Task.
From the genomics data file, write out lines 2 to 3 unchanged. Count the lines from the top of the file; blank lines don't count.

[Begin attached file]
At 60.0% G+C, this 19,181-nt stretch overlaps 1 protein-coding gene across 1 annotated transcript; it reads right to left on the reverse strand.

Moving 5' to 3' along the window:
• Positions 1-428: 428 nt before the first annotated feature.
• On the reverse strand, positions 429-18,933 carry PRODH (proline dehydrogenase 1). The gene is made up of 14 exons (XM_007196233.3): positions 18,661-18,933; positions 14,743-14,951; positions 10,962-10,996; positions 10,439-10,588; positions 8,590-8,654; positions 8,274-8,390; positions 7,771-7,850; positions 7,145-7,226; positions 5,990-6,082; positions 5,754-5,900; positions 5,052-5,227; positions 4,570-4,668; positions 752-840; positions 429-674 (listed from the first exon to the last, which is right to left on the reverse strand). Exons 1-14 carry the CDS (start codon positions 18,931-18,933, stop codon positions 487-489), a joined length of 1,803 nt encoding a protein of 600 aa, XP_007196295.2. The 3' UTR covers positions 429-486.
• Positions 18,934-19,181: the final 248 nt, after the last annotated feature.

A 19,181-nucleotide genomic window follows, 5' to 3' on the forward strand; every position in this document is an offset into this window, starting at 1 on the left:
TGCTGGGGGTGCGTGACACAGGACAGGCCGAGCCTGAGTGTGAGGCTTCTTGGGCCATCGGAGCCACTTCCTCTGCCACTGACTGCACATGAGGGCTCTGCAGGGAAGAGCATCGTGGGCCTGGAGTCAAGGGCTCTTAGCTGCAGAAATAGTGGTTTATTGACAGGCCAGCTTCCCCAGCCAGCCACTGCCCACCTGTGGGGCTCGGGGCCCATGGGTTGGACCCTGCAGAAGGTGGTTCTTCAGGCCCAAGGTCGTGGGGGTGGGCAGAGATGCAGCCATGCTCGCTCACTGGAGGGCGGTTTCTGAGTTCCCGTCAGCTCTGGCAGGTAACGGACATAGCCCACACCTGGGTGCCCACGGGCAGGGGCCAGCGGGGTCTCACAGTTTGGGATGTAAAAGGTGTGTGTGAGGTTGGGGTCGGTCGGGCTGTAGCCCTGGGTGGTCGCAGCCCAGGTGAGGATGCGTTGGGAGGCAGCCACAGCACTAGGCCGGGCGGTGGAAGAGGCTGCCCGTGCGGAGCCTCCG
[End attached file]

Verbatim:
Moving 5' to 3' along the window:
• Positions 1-428: 428 nt before the first annotated feature.